Carbon trading has become the central pillar of international agreements
aimed at slowing climate change. Proponents of this market-based approach
to addressing an environmental crisis argue that carbon trading allows
reduction of greenhouse gas emissions in the most economical manner.
What proponents of this market based-approach do not mention are the
hidden consequences of carbon trading - the creation of a new commodity
and of private property rights to the atmosphere, the hand-out of tradable
pollution rights worth billions of euro to large emitters in industrialised
countries free of charge. Through this process of creating a new commodity
- carbon - the Earth's ability and capacity to support a climate conducive
to life and human societies is now passing into the same corporate hands
that are destroying the climate. Carbon trading will thus not contribute
to achieving protection of the Earth's climate. It is a false solution
which entrenches and magnifies social inequalities in many ways.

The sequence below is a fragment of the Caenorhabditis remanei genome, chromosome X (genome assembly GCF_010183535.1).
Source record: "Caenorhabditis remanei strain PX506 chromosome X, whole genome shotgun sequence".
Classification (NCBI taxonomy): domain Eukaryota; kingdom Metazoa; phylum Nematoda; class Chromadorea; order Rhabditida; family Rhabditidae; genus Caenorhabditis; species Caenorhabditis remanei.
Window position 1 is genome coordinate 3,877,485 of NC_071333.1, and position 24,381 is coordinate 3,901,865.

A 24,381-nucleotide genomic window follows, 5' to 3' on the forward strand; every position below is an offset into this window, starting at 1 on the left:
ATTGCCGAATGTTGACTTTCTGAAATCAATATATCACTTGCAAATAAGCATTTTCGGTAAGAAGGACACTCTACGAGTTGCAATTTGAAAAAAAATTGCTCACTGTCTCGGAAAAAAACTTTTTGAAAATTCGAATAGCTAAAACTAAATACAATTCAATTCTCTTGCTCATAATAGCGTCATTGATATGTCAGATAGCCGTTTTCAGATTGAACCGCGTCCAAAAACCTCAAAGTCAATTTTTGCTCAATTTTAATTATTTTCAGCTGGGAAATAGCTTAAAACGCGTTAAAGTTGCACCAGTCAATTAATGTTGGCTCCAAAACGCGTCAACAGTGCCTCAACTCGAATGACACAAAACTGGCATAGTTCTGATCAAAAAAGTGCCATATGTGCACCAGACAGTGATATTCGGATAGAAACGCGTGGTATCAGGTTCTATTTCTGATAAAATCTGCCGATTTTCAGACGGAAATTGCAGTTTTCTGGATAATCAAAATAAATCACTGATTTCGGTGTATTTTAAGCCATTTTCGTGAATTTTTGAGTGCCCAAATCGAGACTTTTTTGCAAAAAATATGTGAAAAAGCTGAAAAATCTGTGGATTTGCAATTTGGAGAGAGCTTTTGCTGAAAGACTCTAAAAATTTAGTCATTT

The public debate about these consequences of carbon trading has only
just begun. The Durban conference on "Commodifying Carbon: Consequences
and Strategies" , held in Durban, South Africa, in October 2004,
brought together some 30 organizations from more than 15 countries to
exchange information, analysis, and strategy ideas concerning the social,
environmental and human problems posed by the emerging carbon market.
This page aims at providing access to the existing and emerging literature
and analysis challenging the assumptions of the emerging carbon market.
Click here to read the Durban
Call to Action or to sign the Durban
Declaration on Carbon trading.
Read the Carbon Trade Watch report Hoodwinked in the Hothouse